William Faulkner, “The Sound & the Fury”


The Sound and the Fury unfolds in four parts – Benjy’s disjointed narrative (Holy Saturday – April 7th, 1928), Quentin’s last day before suicide (June 2, 1910), Jason’s clear and cruel tale (Good Friday – April 6th, 1928), and Dilsey’s focalized perspective (though not in first person – Easter Sunday – April 8th, 1928). The novel’s title comes from the final soliloquy in Macbeth – “the tale of sound and fury, told by an idiot and signifying nothing” (the “nothing” pun in Naiman’s terms would be interesting here, given the centrality of Caddy’s sexuality). Once again, you could consider these as Matthew, Mark, Luke, and John, Mark being the oldest source material for the other two synoptic gospels and John (the Dilsey section) being that of revelation.

Faulkner originally proposed representing Benjy in different-colored fonts, and to be sure, both he and Quentin are synesthetes (Benjy’s “smelled cold,” etc). Benjy’s narrative is odd because he cannot speak (he repeats “I tried to say”), but we see the world through his eyes. He seems to believe he creates the very world around him “the fire disappeared,” “the bowl appeared.” Benjy’s narrative accumulates moments that conflate all chronology or clock time – a heap of duree in one dose. His obsession with mirrors and what enters and exits their frames is thus interesting: Benjy watches to see his own creation of life, and is upset when the mirror disappears. He listens at the fence for the golfers to say “caddie” to hear the name of his sister, which no one else speaks.

The incest trope (Caddy and Quentin) functions here not so much for the shock, but because the plot hinges on unspeakability. Incest mobilizes the problems of kinship and loyalty, the inability for the characters to communicate – they all suffer from versions of Benjy’s “I tried to say,” a modern condition, perhaps. Dilsey and the other black characters escape/are erased from even the narrative effort: “These others were not Compsons. They were black:… Dilsey. They endured” 427.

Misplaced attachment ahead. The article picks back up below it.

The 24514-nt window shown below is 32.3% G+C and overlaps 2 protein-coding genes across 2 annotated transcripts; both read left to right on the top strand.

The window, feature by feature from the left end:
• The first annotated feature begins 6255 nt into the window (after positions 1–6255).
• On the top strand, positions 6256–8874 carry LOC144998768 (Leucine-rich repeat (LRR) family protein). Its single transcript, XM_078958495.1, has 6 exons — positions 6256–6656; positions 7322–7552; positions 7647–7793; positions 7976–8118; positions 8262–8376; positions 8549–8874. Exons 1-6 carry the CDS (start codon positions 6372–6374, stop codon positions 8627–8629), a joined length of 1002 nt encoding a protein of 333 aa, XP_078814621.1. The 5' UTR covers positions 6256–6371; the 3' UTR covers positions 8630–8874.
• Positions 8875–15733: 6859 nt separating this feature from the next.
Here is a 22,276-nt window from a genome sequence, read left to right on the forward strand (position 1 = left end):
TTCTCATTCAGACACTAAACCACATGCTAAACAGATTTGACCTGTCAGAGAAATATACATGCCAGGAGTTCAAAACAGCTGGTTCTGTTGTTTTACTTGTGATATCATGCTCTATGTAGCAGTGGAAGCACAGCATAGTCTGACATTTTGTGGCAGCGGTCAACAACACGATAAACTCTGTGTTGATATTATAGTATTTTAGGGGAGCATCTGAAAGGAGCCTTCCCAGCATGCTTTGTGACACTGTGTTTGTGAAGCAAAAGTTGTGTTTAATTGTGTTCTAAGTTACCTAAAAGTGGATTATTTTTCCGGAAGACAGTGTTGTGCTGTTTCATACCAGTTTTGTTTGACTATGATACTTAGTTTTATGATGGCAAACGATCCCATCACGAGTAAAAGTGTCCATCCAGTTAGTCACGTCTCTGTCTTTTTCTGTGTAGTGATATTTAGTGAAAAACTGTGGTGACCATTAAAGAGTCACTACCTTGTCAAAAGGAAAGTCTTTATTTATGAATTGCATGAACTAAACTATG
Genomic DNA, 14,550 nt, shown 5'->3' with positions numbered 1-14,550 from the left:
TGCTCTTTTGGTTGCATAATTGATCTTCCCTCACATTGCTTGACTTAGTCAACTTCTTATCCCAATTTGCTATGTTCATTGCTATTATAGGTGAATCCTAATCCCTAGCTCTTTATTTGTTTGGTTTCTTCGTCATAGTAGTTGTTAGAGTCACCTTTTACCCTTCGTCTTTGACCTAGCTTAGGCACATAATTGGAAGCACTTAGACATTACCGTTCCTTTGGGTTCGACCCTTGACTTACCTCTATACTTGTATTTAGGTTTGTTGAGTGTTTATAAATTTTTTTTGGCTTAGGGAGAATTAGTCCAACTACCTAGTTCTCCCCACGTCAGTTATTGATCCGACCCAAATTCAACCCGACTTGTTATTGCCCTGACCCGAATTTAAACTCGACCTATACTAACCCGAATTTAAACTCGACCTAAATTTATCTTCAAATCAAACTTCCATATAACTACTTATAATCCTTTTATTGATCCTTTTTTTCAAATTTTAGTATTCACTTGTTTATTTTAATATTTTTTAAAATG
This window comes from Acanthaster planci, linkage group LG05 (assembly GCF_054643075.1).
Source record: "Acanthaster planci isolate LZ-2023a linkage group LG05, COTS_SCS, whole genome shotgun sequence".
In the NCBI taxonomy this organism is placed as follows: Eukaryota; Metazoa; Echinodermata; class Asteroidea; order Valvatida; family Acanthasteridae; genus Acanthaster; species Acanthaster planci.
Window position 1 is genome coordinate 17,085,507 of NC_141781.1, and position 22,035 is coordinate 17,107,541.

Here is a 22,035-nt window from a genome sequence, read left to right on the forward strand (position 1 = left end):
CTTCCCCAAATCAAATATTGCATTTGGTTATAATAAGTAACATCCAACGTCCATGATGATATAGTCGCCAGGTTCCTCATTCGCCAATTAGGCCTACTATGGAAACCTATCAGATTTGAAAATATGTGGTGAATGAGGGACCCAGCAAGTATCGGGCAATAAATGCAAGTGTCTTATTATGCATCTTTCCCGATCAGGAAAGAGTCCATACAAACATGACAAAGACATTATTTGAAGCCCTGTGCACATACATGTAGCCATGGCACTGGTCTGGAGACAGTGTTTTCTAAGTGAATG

Ralph Ellison, “The Shadow & the Act


In this short essay, Ellison considers several new films about Negroes. He compares the adaptation of Faulkner’s Intruder in the Dust to the classic D.W. Griffith Birth of a Nation, the racist film of “predigested dramatic experience.” We talk about Griffith’s film as technical advancement, but like naval technology, it was used in the service of degrading Negro life. How did this country square democratic ideals and racism? First by denying the Negro humanity, and now it is by working out white questions about that humanity in films that are ostensibly “about” Negroes, but are not for them at all.

Hollywood is but “the shadow” of “the act” that is real racism. It manipulates what is already an extant cultural image. These recent films make explicit how Hollywood focuses on whether Negroes should ‘pass,’ whether they should intermarry, and whether they have ruined the south – white questions for a white audience which still do not afford black characters full human rights.

One of the special dramatizations is of ‘passing,’ which dramatizes how the black community rejects mulattoes, which is simply not true, Ellison argues. Furthermore, it paints the black community as a locus one is condemned to. It would seem in Hollywood that “only white Negroes suffer – or is it merely the white corpuscles of their blood?”

Ellison is particularly fascinated by how moving these pictures are, especially to whites – they are cathartic, they touch a deep nerve despite “their slickest devices.” As an antidote, Ellison suggests watching the films in Harlem, where audiences laugh with a disjointed experience of how far the characters on screen seem from themselves. “Each of us must become the keeper of his own,” Ellison concludes.

Flannery O’Connor: Stories


Against the Romantic promise of the West, O’Connor’s stories paint a South that is always already lost, almost rotting in its baroque decline. Here, cliches turn on characters, rather than enabling nostalgia, as the titles of the stories show. The characters try to maintain metaphor in a literal landscape